About Caucus







March 21, 2001

America at Risk: The Ecstasy Threat

The Honorable Senator Charles Grassley
Senate Caucus on International Narcotics Control

You can hardly read a newspaper or magazine these days without reading about the use and abuse of the drug Ecstasy. The use of this drug is growing faster than any other in the nation. The National Institute on Drug Abuse, (NIDA), reports that the number of 12th graders that have used Ecstasy in their lifetime increased from 5.8% in 1998 to 8 % in 1999. These are just numbers, and hard to visualize. But we will hear this morning what these numbers mean in real lives. What’s happening is unacceptable. Something must be done about this.

The Drug Enforcement Administration, the United States Customs Service, and law enforcement agencies around the nation are making seizures of Ecstasy in record amounts. Recently, the Prince William County Police in Virginia arrested a man and seized his laboratory, which was capable of producing large amounts of Ecstasy, right here in our own backyard.

What disturbs me most, however, is that young people are dying from Ecstasy. At our Drug Caucus hearing last year on this same subject, we heard from a young lady named Amy Ross, whose 19 year old sister, Melissa, died the first time she used Ecstasy. Friends gave her the pill. Earlier this year, another young woman named Brittney Chambers died after her friends gave her a green four-leaf clover-shaped Ecstasy pill for her 16th birthday. Because one of the many side effects of this drug is increased body temperatures and severe dehydration, authorities report Brittney drank 3 gallons of water in 45 minutes. Think about that - 3 GALLONS in 45 MINUTES!! This enormous amount of water triggered swelling in her brain, and she lapsed into a coma, never to awake again. I can only think what these so-called "friends" did to these young women was tantamount to giving them a loaded pistol and inviting them to play Russian Roulette.

What most users fail to recognize is Ecstasy use has many severe negative side effects. NIDA reports that psychological difficulties, including confusion, depression, sleep problems, drug craving, severe anxiety, and paranoia occur not only during, but sometimes weeks after taking Ecstasy. Physical symptoms include increases in heart rate, body heat, blood pressure, muscle tension, involuntary teeth clenching, nausea, blurred vision, rapid eye movement, faintness, and chills or sweating.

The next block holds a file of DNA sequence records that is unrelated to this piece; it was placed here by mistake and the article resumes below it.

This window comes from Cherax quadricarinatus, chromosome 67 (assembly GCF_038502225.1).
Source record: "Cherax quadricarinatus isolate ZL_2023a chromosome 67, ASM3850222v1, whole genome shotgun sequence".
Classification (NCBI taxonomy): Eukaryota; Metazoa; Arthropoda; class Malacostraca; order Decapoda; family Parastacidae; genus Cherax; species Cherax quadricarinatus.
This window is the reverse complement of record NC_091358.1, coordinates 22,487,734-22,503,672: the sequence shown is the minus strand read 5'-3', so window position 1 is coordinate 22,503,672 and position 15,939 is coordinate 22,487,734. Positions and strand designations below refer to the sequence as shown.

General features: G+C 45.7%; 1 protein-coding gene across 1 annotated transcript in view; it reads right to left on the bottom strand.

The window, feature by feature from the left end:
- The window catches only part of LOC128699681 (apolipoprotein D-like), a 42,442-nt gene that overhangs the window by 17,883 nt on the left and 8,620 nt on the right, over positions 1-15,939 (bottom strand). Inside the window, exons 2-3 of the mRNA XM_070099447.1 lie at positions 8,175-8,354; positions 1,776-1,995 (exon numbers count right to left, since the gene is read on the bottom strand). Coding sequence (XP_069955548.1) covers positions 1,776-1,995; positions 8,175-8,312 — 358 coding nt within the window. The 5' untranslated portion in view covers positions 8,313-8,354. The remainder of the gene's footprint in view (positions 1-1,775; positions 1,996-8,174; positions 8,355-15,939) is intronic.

As Administrator Marshall and Acting Commissioner Winwood will testify, the trend for Ecstasy use seems to indicate that it will only get worse, and it will spread. Made more likely by some in the media and elsewhere that seem to favor legalization.

Last year, the DEA confiscated more than 3 million doses of Ecstasy. This is pretty staggering when compared to the 79,600 pills the DEA seized in all of 1997. Also last year, the Customs Service seized 9.3 million Ecstasy pills entering the United States. When compared to their 1997 seizures of 400,000 pills, this is an enormous increase. These are incredible numbers, and shows the great efforts put forth not only by these two agencies, but by the smugglers who are putting this poison into our communities. I look forward to hearing of your other endeavors to combat the traffickers of this deadly drug. But the seizures indicate the scale of the problem because we are not stopping the drug from reaching our schools and backyards.

Along with my colleagues, I am committed to combating this drug which targets our youth. Last year, Senators Graham, Biden, and several of my colleagues in I introducing anti- Ecstasy legislation that was signed into law. This bill strengthens our hand in responding to the spread of Ecstasy. It provides for increased penalties for Ecstasy trafficking and possession, and authorizes money for research. And it helps raise awareness by calling for more media campaign time to educate the public on the dangers of Ecstasy. Judge Murphy, I am especially interested in your testimony today as your agency, the U.S. Sentencing Commission, is responsible for making changes to the penalties for Ecstasy traffickers.

I want to thank all of the panel members for appearing here and we look forward to hearing your testimony on this important subject. I hope that today’s hearing strengthens our resolve to do something about the ever increasing use of Ecstasy use, and to punish those who peddle it to our young people.